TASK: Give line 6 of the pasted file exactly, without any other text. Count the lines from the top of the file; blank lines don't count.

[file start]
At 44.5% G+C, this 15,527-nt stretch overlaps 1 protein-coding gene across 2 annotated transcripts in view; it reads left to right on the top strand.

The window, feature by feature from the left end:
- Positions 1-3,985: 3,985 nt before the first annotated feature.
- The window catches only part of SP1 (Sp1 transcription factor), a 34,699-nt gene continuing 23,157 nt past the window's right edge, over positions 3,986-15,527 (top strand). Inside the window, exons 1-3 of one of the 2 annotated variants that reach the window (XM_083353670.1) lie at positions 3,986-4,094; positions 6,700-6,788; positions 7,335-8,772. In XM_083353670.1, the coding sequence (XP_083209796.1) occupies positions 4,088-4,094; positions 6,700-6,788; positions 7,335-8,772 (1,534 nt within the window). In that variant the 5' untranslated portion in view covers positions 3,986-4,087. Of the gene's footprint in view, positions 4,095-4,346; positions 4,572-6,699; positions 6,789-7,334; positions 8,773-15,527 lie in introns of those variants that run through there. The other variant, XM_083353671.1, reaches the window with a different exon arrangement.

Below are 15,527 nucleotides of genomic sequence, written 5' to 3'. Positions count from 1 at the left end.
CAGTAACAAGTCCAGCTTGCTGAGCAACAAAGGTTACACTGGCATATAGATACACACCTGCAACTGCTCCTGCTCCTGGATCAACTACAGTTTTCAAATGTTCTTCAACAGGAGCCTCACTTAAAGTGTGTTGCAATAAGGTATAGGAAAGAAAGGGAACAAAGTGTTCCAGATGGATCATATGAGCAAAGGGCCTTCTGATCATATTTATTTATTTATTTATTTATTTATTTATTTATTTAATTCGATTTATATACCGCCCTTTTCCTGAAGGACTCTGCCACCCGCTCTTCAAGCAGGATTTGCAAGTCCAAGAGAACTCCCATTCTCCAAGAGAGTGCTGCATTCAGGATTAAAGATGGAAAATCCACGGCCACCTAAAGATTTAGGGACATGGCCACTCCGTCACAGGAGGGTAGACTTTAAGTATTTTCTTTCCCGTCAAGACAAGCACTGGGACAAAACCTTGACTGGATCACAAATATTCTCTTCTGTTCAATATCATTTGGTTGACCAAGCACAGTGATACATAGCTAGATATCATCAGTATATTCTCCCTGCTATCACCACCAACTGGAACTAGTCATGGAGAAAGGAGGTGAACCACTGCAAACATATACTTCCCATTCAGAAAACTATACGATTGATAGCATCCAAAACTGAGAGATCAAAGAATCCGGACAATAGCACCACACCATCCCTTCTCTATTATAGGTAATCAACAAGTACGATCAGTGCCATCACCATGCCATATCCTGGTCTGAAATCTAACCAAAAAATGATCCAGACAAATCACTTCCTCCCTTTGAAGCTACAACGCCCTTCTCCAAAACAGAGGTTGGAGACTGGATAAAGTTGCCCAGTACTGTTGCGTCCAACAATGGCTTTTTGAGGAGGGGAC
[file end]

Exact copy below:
CAGTAACAAGTCCAGCTTGCTGAGCAACAAAGGTTACACTGGCATATAGATACACACCTGCAACTGCTCCTGCTCCTGGATCAACTACAGTTTTCAAATGTTCTTCAACAGGAGCCTCACTTAAAGTGTGTTGCAATAAGGTATAGGAAAGAAAGGGAACAAAGTGTTCCAGATGGATCATATGAGCAAAGGGCCTTCTGATCATATTTATTTATTTATTTATTTATTTATTTATTTATTTAATTCGATTTATATACCGCCCTTTTCCTGAAGGACTCTGCCACCCGCTCTTCAAGCAGGATTTGCAAGTCCAAGAGAACTCCCATTCTCCAAGAGAGTGCTGCATTCAGGATTAAAGATGGAAAATCCACGGCCACCTAAAGATTTAGGGACATGGCCACTCCGTCACAGGAGGGTAGACTTTAAGTATTTTCTTTCCCGTCAAGACAAGCACTGGGACAAAACCTTGACTGGATCACAAATATTCTCTTCTGTTCAATATCATTTGGTTGACCAAGCACAGTGATACATAGCTAGATATCATCAGTATATTCTCCCTGCTATCACCACCAACTGGAACTAGTCATGGAGAAAGGAGGTGAACCACTGCAAACATATACTTCCCATTCAGAAAACTATACGATTGATAGCATCCAAAACTGAGAGATCAAAGAATCCGGACAATAGCACCACACCATCCCTTCTCTATTATAGGTAATCAACAAGTACGATCAGTGCCATCACCATGCCATATCCTGGTCTGAAATCTAACCAAAAAATGATCCAGACAAATCACTTCCTCCCTTTGAAGCTACAACGCCCTTCTCCAAAACAGAGGTTGGAGACTGGATAAAGTTGCCCAGTACTGTTGCGTCCAACAATGGCTTTTTGAGGAGGGGAC